Global Space News: Comet Interceptor mission “adopted”

On June 8, the European Space Agency (ESA) announced that the study phase for the Comet Interceptor mission was complete, and the mission had been formally approved for construction for a scheduled launch in 2029. Comet Interceptor is an ESA-led mission with JAXA participation, and the news was eagerly received by the Comet Interceptor team at ISAS.

The Comet Interceptor mission has been formally adopted by ESA! JAXA plans to provide a CubeSat-based flyby probe for this mission, and as a member of the Comet Interceptor Japanese working team, I am very happy that the mission has been formally adopted by ESA.

Ozaki Naoya, Department of Spacecraft Engineering

The Comet Interceptor mission comprises of a main spacecraft and two CubeSat probes, one of which will be designed and built by JAXA. This unusual modular design is tailored to chase a rare class of celestial object that has never previously been seen up close: a long period comet.

Long period comets originate in the distant Oort Cloud that sits on the very edge of our Sun’s gravitational reach. Most comets that we see have periods of less than 200 years and originate from the Kuiper Belt, where Pluto resides. But while the Kuiper Belt starts at 30 times the distance between the Sun and the Earth, the Oort Cloud is between 2,000 and 100,000 times that distance.

For such distant visitors, we get just a single chance at a close-up look before they leave our vicinity for potentially hundreds of thousands of years. The purpose of Comet Interceptor’s three module design is to maximise the information gathered during the brief encounter by acquiring three different views on the comet nucleus and coma.

Illustration showing the two main reservoirs of comets in the Solar System: the Kuiper Belt, at a distance of 30–50 astronomical units (AU: the Earth–Sun distance) from the Sun, and the Oort Cloud, which may extend up to 100,000 AU from the Sun (ESA).

However, long period comets are not easy to catch. The Oort Cloud is too far away to observe directly, and incoming comets are not discovered with enough time to launch a mission. Comet Interceptor therefore has an original mission design, as Assistant Professor Ozaki Naoya explains.

Comet Interceptor is designed as a “rapid-response flyby mission” that will be stationed at a Lagrangian point of the Sun-Earth system and will immediately fly by a long period comet once it is discovered. Such long period comets are scientifically very interesting objects because they receive almost no heat from the Sun and maintain the “primordial state of the Solar System” with lots of water ice and organic matter.

By lying in wait at a stable location (Lagrangian point) close to the Earth, Comet Intercepter hopes to catch up with a long period comet on its first trip into the inner Solar System. As the Oort Cloud is so far from the Sun, a comet on its first inward journey would have been in incredibly cold conditions throughout its entire lifetime. This chilled existence would preserve its original composition of rock and ices that was assembled at the same time as the Sun and planets. Comparison between a rare long period comet and other small bodies can therefore tell us about how material changed and travelled through the Solar System, eventually forming planets like the Earth.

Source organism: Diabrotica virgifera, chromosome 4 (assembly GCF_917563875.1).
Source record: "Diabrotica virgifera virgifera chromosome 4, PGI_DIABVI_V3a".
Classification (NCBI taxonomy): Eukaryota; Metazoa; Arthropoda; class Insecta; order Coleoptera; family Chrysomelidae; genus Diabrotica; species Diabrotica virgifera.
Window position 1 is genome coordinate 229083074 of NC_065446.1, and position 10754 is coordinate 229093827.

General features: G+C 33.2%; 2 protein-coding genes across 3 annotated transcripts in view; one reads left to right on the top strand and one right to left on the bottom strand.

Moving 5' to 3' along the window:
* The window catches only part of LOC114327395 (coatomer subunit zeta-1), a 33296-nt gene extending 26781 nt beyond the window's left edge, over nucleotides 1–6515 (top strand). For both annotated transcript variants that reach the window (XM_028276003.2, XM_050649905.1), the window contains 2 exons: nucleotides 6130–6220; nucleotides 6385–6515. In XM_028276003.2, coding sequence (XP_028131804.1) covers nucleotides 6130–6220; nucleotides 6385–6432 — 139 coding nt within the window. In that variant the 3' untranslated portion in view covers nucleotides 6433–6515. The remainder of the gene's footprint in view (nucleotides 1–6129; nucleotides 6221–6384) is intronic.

An intriguing alternative target for Comet Interceptor would be an interstellar small body, such as ‘Oumuamua. Similar to long period comets, these small bodies from outside our Solar System move too swiftly to launch a new mission after their discovery. With Comet Interceptor in place, the team can be ready for the most scientifically exciting target.

An artist’s impression of Comet Interceptor (Geraint Jones, UCL Mullard Space Science Laboratory).

However, the need for small standby missions that can react quickly to new discoveries is not limited to the scientific exploration of far away visitors. Such a mission concept may also allow us to investigate celestial objects that pose a danger to the Earth. Ozaki notes that this makes the development of such missions important for the future at JAXA and overseas.

In addition to its scientific value, JAXA is now planning to launch many challenging missions using micro/nano spacecraft, starting with the development of the Comet Interceptor. In fact, the need for a rapid response mission like Comet Interceptor is also attracting attention in the field of “Planetary Defence” to protect the Earth from the threat of asteroid impact, and countries around the world are considering “where and how to stand by”. JAXA is also planning to develop a rapid response flyby mission as one of the future small body exploration programs.